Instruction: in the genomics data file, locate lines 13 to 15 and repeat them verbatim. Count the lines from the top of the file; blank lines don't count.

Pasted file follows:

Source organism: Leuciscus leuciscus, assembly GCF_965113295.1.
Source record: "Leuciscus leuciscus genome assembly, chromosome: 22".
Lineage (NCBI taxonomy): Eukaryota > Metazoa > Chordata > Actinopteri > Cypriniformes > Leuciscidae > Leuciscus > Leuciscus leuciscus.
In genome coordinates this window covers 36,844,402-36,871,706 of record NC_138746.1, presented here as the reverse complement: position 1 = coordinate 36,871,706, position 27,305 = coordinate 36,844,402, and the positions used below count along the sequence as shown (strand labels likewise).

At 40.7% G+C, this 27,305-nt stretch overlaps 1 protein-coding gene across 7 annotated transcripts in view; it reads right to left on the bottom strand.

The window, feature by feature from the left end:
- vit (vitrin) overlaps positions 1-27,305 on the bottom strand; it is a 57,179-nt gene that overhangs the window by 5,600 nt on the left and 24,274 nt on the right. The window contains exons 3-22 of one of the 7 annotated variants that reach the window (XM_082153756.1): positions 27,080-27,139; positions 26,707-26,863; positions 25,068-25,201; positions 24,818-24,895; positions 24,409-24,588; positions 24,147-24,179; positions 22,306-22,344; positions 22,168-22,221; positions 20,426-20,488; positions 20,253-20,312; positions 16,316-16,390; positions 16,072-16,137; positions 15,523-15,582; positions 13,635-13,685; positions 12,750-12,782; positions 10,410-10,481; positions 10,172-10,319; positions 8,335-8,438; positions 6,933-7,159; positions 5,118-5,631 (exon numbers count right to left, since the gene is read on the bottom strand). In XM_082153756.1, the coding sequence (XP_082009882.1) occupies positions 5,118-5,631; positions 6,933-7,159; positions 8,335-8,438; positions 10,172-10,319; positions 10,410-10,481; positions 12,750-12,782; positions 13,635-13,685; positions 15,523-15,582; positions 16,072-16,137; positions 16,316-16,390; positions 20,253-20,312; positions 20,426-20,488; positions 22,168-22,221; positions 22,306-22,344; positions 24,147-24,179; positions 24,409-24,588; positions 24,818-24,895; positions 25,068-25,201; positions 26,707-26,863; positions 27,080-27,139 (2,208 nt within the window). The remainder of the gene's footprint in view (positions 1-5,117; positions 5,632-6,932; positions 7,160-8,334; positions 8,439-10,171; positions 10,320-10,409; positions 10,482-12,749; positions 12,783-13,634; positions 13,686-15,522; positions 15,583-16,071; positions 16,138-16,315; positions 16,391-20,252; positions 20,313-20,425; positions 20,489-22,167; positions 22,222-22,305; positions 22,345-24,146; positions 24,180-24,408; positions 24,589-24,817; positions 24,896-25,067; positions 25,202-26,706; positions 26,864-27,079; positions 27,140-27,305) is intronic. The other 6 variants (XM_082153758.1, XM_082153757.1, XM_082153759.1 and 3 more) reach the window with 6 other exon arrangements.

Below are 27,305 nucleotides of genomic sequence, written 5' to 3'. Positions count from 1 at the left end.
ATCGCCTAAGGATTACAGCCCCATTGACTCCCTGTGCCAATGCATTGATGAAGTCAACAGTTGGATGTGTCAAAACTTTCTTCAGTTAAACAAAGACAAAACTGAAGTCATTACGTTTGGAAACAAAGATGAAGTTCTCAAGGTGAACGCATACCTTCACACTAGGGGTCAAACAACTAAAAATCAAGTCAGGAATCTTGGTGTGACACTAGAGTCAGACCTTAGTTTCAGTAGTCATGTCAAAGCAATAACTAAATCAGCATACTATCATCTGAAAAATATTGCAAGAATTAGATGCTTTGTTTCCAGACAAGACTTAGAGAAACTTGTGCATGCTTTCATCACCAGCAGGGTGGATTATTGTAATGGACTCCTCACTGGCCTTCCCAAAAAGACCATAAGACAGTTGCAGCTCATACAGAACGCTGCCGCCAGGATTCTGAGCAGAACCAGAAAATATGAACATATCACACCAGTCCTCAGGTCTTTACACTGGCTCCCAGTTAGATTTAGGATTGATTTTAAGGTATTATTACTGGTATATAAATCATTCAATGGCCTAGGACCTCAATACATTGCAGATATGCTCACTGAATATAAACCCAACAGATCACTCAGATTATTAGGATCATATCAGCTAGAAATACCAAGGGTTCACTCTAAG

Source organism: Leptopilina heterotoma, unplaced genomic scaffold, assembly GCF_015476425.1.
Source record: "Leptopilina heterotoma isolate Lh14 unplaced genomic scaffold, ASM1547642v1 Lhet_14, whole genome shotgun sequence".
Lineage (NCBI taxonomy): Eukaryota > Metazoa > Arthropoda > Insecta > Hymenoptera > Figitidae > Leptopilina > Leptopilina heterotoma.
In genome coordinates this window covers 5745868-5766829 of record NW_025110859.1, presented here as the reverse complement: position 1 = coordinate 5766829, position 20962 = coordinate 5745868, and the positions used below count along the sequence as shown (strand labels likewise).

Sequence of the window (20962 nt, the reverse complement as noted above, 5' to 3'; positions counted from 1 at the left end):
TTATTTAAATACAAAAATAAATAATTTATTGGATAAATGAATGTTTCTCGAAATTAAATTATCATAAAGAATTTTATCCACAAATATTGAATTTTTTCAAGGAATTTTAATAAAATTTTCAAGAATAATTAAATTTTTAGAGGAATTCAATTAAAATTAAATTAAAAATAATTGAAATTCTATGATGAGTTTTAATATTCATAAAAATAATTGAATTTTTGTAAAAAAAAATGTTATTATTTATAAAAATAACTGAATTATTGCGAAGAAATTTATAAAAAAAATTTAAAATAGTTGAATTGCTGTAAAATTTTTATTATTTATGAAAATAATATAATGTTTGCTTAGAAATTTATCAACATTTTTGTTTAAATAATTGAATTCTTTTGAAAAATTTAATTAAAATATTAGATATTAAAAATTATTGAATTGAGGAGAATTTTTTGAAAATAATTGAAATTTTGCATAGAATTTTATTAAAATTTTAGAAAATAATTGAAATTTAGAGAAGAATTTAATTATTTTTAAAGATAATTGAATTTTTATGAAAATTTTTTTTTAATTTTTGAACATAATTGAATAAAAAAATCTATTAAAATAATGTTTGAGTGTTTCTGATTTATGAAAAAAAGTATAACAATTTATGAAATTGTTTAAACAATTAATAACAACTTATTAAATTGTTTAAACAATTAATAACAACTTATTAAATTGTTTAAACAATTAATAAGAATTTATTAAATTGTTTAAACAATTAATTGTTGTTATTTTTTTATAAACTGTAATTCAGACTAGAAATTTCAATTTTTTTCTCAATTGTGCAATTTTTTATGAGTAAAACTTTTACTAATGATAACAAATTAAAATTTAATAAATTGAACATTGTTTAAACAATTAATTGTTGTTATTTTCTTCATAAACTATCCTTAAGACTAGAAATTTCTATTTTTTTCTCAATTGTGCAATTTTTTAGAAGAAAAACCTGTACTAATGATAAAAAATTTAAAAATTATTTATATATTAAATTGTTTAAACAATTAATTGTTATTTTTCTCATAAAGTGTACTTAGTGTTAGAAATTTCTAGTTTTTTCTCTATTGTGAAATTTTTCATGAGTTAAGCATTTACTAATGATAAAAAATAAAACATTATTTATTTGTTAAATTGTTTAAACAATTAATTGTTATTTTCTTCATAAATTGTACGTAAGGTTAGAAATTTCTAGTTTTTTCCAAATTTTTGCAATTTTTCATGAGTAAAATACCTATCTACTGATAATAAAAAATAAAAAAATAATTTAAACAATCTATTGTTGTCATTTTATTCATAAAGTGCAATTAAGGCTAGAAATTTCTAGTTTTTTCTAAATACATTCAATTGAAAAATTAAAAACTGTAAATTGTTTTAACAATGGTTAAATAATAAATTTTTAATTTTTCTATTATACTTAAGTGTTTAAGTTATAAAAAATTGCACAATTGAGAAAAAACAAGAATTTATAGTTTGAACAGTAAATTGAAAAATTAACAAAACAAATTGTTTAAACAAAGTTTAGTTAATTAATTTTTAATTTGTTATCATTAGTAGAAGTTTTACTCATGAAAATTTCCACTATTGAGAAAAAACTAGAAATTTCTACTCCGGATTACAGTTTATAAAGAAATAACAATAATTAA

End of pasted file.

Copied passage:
In genome coordinates this window covers 5745868-5766829 of record NW_025110859.1, presented here as the reverse complement: position 1 = coordinate 5766829, position 20962 = coordinate 5745868, and the positions used below count along the sequence as shown (strand labels likewise).

Sequence of the window (20962 nt, the reverse complement as noted above, 5' to 3'; positions counted from 1 at the left end):
TTATTTAAATACAAAAATAAATAATTTATTGGATAAATGAATGTTTCTCGAAATTAAATTATCATAAAGAATTTTATCCACAAATATTGAATTTTTTCAAGGAATTTTAATAAAATTTTCAAGAATAATTAAATTTTTAGAGGAATTCAATTAAAATTAAATTAAAAATAATTGAAATTCTATGATGAGTTTTAATATTCATAAAAATAATTGAATTTTTGTAAAAAAAAATGTTATTATTTATAAAAATAACTGAATTATTGCGAAGAAATTTATAAAAAAAATTTAAAATAGTTGAATTGCTGTAAAATTTTTATTATTTATGAAAATAATATAATGTTTGCTTAGAAATTTATCAACATTTTTGTTTAAATAATTGAATTCTTTTGAAAAATTTAATTAAAATATTAGATATTAAAAATTATTGAATTGAGGAGAATTTTTTGAAAATAATTGAAATTTTGCATAGAATTTTATTAAAATTTTAGAAAATAATTGAAATTTAGAGAAGAATTTAATTATTTTTAAAGATAATTGAATTTTTATGAAAATTTTTTTTTAATTTTTGAACATAATTGAATAAAAAAATCTATTAAAATAATGTTTGAGTGTTTCTGATTTATGAAAAAAAGTATAACAATTTATGAAATTGTTTAAACAATTAATAACAACTTATTAAATTGTTTAAACAATTAATAACAACTTATTAAATTGTTTAAACAATTAATAAGAATTTATTAAATTGTTTAAACAATTAATTGTTGTTATTTTTTTATAAACTGTAATTCAGACTAGAAATTTCAATTTTTTTCTCAATTGTGCAATTTTTTATGAGTAAAACTTTTACTAATGATAACAAATTAAAATTTAATAAATTGAACATTGTTTAAACAATTAATTGTTGTTATTTTCTTCATAAACTATCCTTAAGACTAGAAATTTCTATTTTTTTCTCAATTGTGCAATTTTTTAGAAGAAAAACCTGTACTAATGATAAAAAATTTAAAAATTATTTATATATTAAATTGTTTAAACAATTAATTGTTATTTTTCTCATAAAGTGTACTTAGTGTTAGAAATTTCTAGTTTTTTCTCTATTGTGAAATTTTTCATGAGTTAAGCATTTACTAATGATAAAAAATAAAACATTATTTATTTGTTAAATTGTTTAAACAATTAATTGTTATTTTCTTCATAAATTGTACGTAAGGTTAGAAATTTCTAGTTTTTTCCAAATTTTTGCAATTTTTCATGAGTAAAATACCTATCTACTGATAATAAAAAATAAAAAAATAATTTAAACAATCTATTGTTGTCATTTTATTCATAAAGTGCAATTAAGGCTAGAAATTTCTAGTTTTTTCTAAATACATTCAATTGAAAAATTAAAAACTGTAAATTGTTTTAACAATGGTTAAATAATAAATTTTTAATTTTTCTATTATACTTAAGTGTTTAAGTTATAAAAAATTGCACAATTGAGAAAAAACAAGAATTTATAGTTTGAACAGTAAATTGAAAAATTAACAAAACAAATTGTTTAAACAAAGTTTAGTTAATTAATTTTTAATTTGTTATCATTAGTAGAAGTTTTACTCATGAAAATTTCCACTATTGAGAAAAAACTAGAAATTTCTACTCCGGATTACAGTTTATAAAGAAATAACAATAATTAA